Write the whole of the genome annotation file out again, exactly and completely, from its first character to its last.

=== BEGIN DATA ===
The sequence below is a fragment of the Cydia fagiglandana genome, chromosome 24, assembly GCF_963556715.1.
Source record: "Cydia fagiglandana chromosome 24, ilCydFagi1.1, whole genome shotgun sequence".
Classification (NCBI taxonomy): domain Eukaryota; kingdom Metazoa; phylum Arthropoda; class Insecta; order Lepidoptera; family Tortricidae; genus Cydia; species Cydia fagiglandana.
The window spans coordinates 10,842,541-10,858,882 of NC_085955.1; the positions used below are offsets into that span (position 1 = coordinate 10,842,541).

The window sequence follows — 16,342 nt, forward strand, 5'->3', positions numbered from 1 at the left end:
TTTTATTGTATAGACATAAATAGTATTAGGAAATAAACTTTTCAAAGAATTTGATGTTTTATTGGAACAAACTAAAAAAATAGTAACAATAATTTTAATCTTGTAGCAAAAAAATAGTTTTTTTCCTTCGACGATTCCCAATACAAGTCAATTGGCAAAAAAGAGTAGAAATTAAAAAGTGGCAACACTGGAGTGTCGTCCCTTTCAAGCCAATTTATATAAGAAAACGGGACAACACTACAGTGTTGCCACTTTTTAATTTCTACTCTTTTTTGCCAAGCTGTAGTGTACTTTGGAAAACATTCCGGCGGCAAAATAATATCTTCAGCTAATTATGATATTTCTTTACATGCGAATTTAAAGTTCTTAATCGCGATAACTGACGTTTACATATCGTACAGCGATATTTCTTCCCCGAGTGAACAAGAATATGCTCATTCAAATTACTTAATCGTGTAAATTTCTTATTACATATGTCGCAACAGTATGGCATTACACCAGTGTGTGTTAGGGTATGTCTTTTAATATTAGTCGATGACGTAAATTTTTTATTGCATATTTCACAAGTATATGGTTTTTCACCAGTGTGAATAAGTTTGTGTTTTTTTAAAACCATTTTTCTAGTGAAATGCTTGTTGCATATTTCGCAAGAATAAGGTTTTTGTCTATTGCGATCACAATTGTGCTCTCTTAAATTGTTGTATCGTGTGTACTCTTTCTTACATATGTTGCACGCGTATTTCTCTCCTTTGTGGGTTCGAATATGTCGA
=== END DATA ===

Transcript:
The sequence below is a fragment of the Cydia fagiglandana genome, chromosome 24, assembly GCF_963556715.1.
Source record: "Cydia fagiglandana chromosome 24, ilCydFagi1.1, whole genome shotgun sequence".
Classification (NCBI taxonomy): domain Eukaryota; kingdom Metazoa; phylum Arthropoda; class Insecta; order Lepidoptera; family Tortricidae; genus Cydia; species Cydia fagiglandana.
The window spans coordinates 10,842,541-10,858,882 of NC_085955.1; the positions used below are offsets into that span (position 1 = coordinate 10,842,541).

The window sequence follows — 16,342 nt, forward strand, 5'->3', positions numbered from 1 at the left end:
TTTTATTGTATAGACATAAATAGTATTAGGAAATAAACTTTTCAAAGAATTTGATGTTTTATTGGAACAAACTAAAAAAATAGTAACAATAATTTTAATCTTGTAGCAAAAAAATAGTTTTTTTCCTTCGACGATTCCCAATACAAGTCAATTGGCAAAAAAGAGTAGAAATTAAAAAGTGGCAACACTGGAGTGTCGTCCCTTTCAAGCCAATTTATATAAGAAAACGGGACAACACTACAGTGTTGCCACTTTTTAATTTCTACTCTTTTTTGCCAAGCTGTAGTGTACTTTGGAAAACATTCCGGCGGCAAAATAATATCTTCAGCTAATTATGATATTTCTTTACATGCGAATTTAAAGTTCTTAATCGCGATAACTGACGTTTACATATCGTACAGCGATATTTCTTCCCCGAGTGAACAAGAATATGCTCATTCAAATTACTTAATCGTGTAAATTTCTTATTACATATGTCGCAACAGTATGGCATTACACCAGTGTGTGTTAGGGTATGTCTTTTAATATTAGTCGATGACGTAAATTTTTTATTGCATATTTCACAAGTATATGGTTTTTCACCAGTGTGAATAAGTTTGTGTTTTTTTAAAACCATTTTTCTAGTGAAATGCTTGTTGCATATTTCGCAAGAATAAGGTTTTTGTCTATTGCGATCACAATTGTGCTCTCTTAAATTGTTGTATCGTGTGTACTCTTTCTTACATATGTTGCACGCGTATTTCTCTCCTTTGTGGGTTCGAATATGTCGA